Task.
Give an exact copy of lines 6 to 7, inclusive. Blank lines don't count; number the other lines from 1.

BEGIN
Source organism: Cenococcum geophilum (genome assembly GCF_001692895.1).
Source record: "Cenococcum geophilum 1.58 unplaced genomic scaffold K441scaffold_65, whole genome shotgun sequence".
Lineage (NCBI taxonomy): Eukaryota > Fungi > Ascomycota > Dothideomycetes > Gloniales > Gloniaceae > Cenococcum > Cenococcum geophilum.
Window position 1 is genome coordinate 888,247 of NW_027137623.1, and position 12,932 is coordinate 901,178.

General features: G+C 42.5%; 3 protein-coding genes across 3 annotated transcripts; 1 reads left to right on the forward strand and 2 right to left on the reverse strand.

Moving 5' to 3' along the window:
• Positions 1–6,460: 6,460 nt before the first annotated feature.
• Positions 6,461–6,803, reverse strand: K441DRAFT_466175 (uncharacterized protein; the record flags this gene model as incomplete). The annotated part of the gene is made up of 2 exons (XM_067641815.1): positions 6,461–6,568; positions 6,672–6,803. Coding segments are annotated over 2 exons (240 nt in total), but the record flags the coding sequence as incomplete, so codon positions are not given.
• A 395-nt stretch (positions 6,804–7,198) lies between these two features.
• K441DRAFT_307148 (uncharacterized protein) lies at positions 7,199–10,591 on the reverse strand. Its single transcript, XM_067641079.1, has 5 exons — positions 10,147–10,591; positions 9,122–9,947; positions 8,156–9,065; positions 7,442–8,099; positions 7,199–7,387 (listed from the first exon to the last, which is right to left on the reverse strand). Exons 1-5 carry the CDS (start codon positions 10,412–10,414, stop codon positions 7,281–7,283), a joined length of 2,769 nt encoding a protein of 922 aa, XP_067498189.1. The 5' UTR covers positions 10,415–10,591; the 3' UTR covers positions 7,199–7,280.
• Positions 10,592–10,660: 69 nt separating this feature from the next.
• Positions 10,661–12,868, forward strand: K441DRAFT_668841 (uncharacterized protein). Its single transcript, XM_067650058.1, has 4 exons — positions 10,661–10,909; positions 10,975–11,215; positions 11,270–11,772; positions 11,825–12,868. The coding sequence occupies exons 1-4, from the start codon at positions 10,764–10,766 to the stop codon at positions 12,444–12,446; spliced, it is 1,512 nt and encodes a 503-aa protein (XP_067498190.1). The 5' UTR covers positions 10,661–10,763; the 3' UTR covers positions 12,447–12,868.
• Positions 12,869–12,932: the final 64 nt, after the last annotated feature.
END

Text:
Moving 5' to 3' along the window:
• Positions 1–6,460: 6,460 nt before the first annotated feature.